Saturday, November 21, 2009

Blending Wine at Concannon’s Bordeaux by the Bay Event

I got to play wine maker for a couple of hours at the Bordeaux by the Bay event at Concannon Winery in Livermore. The event that features their Bordeaux blends is a tradition for 35 years, but it had a new twist this time – a blending seminar, open to the public, like me. Becoming a winemaker appeals to many of us, and the room was full.

Concannon is one of the oldest wineries in California established 1883 and is a Registered Historic Landmark. The renovated tasting room is over 100 years old. This year, the winery had its 126th consecutive harvest, as it stayed open even during Prohibition, by producing altar wines for the Catholic Church. We were hosted in a private event room in the new brick event center. Our host was Jim Ryan, the Concannon estate manager and the event featured Julian Halasz, Concannon’s winemaker, originally from Hungary, and previously the wine maker at Garre in Livermore.

We were Julian's assistants today, ready to blend a Bordeaux style creation of our own. Before me was a full bottle of Cabernet and four small bottles of different red wine, Merlot, Malbec, Cabernet Franc and Petite Verdot, the traditional Bordeaux blending varietals, and since this was Concannon, known for their Petite Sirah, we had just a bit of that to add more color if we chose. The only requirement was that we had to use at least 75% Cabernet in our blends, so our wine could be labeled as a Cabernet and not a Meritage or simply a red blend. Cabernet was to be the backbone of our wine. Other varietals were supposed to soften, complement, or intensify the wine to suit our taste.

We had empty glasses and beakers, which we were going to use to make our blend. We had a cheat sheet that showed milliliters in percentages, to aid us in tracking how much of each type we were using. We also had a table full of bread, cold cuts, cheeses, nuts, and dried fruit to go with our wine. I sampled some of the berries and other fruits to compare with the wines to help me identify the flavors and I tried the nuts and cheeses to see how they paired with the wines.

“There are two schools of thought about food and wine pairing,” Jim Ryan shared with us. “Personally, I don’t subscribe to the ‘sweet foods for sweet wine’ notion. It’s just taste matching. I prefer contrasting flavors, like salami, pastrami, and cheeses. Each has a different fat content, and can be perfectly paired with tannic reds.” Jim explained that while nuts have their own tannins, walnuts are the highest in content, cashews the lowest, and pecans in the middle, so they can be paired with different wines for added enjoyment. Dried and fresh berries as well as chocolate/nuts confections provide complementary flavors.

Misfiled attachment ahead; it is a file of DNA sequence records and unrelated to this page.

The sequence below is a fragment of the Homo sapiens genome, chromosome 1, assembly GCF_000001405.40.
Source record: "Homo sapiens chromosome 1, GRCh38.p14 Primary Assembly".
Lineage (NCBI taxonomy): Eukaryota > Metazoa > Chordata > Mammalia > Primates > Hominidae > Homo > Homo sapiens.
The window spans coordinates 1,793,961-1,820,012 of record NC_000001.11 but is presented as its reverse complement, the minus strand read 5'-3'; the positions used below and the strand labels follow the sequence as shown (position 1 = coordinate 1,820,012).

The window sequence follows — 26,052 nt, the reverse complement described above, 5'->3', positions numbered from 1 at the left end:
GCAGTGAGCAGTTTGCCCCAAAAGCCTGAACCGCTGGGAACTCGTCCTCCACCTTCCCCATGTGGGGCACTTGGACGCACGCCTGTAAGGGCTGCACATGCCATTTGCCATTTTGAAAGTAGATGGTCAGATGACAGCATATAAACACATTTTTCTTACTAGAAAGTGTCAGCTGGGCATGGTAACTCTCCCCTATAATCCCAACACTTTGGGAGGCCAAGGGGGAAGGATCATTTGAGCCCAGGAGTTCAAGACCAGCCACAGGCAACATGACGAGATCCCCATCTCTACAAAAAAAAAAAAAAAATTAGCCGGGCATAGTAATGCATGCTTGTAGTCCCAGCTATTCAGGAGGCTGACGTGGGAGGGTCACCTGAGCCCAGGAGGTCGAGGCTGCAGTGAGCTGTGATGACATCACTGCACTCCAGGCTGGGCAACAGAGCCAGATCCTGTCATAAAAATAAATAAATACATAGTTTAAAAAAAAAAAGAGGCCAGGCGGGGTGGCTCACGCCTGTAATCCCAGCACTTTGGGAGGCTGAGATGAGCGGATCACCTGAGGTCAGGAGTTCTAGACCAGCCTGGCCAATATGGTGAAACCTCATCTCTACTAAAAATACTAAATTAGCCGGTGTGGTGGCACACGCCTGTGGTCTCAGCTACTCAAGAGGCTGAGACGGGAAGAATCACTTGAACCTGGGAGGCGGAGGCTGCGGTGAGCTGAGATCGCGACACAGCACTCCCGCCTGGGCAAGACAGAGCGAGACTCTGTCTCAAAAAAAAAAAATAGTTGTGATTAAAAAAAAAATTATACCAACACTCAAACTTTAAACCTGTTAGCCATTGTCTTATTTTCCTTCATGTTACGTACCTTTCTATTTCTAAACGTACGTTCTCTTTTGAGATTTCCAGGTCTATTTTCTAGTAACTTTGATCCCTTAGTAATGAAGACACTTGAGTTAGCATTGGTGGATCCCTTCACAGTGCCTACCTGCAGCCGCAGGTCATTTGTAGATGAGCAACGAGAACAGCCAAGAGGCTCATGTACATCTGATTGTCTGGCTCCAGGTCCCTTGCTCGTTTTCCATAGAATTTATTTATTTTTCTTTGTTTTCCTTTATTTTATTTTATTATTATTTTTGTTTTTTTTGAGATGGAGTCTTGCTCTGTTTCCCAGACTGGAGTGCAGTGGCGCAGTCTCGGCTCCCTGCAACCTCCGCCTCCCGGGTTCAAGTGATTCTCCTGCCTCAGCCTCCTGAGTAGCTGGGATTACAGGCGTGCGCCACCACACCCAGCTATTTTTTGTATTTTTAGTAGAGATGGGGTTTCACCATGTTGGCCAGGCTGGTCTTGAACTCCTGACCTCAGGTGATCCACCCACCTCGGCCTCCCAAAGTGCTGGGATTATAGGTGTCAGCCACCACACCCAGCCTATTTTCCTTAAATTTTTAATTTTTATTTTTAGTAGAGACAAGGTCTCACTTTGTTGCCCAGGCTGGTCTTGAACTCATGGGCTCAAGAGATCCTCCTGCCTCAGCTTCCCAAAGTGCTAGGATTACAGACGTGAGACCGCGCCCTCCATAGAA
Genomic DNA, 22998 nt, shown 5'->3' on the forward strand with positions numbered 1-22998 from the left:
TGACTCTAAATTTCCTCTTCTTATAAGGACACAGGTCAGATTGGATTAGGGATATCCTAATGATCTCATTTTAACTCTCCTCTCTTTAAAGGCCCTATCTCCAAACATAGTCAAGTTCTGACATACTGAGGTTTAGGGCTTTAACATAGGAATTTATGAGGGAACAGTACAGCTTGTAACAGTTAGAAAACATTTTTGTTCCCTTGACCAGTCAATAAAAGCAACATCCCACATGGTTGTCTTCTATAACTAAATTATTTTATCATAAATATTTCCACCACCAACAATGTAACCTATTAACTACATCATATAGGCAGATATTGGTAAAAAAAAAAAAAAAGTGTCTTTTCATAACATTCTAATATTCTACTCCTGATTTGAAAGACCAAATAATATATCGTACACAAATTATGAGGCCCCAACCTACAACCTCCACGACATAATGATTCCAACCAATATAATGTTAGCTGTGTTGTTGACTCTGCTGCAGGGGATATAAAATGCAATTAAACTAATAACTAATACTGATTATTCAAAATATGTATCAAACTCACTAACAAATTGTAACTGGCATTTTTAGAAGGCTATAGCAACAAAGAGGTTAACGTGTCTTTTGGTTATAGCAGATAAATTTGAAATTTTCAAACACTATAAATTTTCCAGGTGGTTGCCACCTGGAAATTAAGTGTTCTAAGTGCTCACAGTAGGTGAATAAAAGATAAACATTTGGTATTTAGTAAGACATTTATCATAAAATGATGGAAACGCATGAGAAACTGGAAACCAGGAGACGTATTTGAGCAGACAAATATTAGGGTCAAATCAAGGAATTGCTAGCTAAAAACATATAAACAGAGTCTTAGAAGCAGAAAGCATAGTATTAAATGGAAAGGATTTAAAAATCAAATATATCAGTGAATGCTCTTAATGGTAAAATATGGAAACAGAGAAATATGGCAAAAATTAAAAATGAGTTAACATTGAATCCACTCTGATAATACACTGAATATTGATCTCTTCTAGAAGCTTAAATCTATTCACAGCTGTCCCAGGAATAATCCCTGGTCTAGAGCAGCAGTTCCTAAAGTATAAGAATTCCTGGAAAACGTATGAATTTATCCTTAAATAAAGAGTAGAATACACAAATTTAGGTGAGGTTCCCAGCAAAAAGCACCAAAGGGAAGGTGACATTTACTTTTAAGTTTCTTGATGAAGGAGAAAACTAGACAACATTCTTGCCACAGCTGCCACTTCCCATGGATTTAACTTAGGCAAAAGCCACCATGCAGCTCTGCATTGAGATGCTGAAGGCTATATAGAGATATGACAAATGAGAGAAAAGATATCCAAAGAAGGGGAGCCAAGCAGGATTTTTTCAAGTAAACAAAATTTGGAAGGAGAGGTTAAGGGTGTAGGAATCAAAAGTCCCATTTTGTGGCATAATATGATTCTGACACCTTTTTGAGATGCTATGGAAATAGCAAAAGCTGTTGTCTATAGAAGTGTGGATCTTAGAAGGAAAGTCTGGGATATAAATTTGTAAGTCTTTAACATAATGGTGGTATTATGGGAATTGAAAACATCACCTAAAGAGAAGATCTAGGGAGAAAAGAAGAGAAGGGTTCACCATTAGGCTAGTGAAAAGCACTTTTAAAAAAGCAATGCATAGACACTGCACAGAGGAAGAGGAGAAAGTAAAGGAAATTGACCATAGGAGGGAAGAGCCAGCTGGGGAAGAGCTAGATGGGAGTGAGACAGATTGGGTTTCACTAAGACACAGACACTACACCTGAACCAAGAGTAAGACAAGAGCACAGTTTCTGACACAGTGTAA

I was seated next to Emma Krasov, a wine writer from Russia who writes for the San Francisco Russian Weekly. For a little history Jim Ryan brought out some bottles from the museum display, one with Russian Cyrillic script. It was a signature wine of Georgia, formerly of the USSR called Rkaziteli and apparently favored in the Dictator Stalin. “They put Cyrillic letters on the label and couldn’t understand why it wouldn’t sell in the middle of Cold War,” Ryan joked with us. He also told us the winery never shied away from experiments. It won its first gold medal at the 1936 California State Fair for Sparkling California Burgundy, which was probably Zinfandel or Petite Sirah. It was certainly a novelty or an perhaps an oddity.

Julian told us about the characteristics that each varietal added. Merlot ripens a bit earlier than Cabernet and softens the wine. Malbec adds dark color and tannins. Petit Verdot ripens later and adds tannins, color and flavor. Cabernet Franc is lighter and adds finesse and peppery spiciness. America’s first Petite Sirah was bottled by Concannon and first released in 1961. Three to seven percent of it adds more intense color, blackberry/blueberry flavor, and earthy quality to Concannon’s famous Cabernets. A little know secret commonly used in California and the reason why Concannon produced so much of it. They sold it to other wineries before finally deciding to bottle it as a single varietal at the suggestion of their grape distributor who liked it so much. There are still some old vine Petite Sirah on the property.

I tasted each wine and did a little blending and tasting. Then I did a little more tasting and blending and a bit more food sampling. After the trial and error session, Julian bottled up our personal blend and we got to take a bottle home. I left feeling just a little bit more informed about this whole processes, but not quite ready to make my own wine release.

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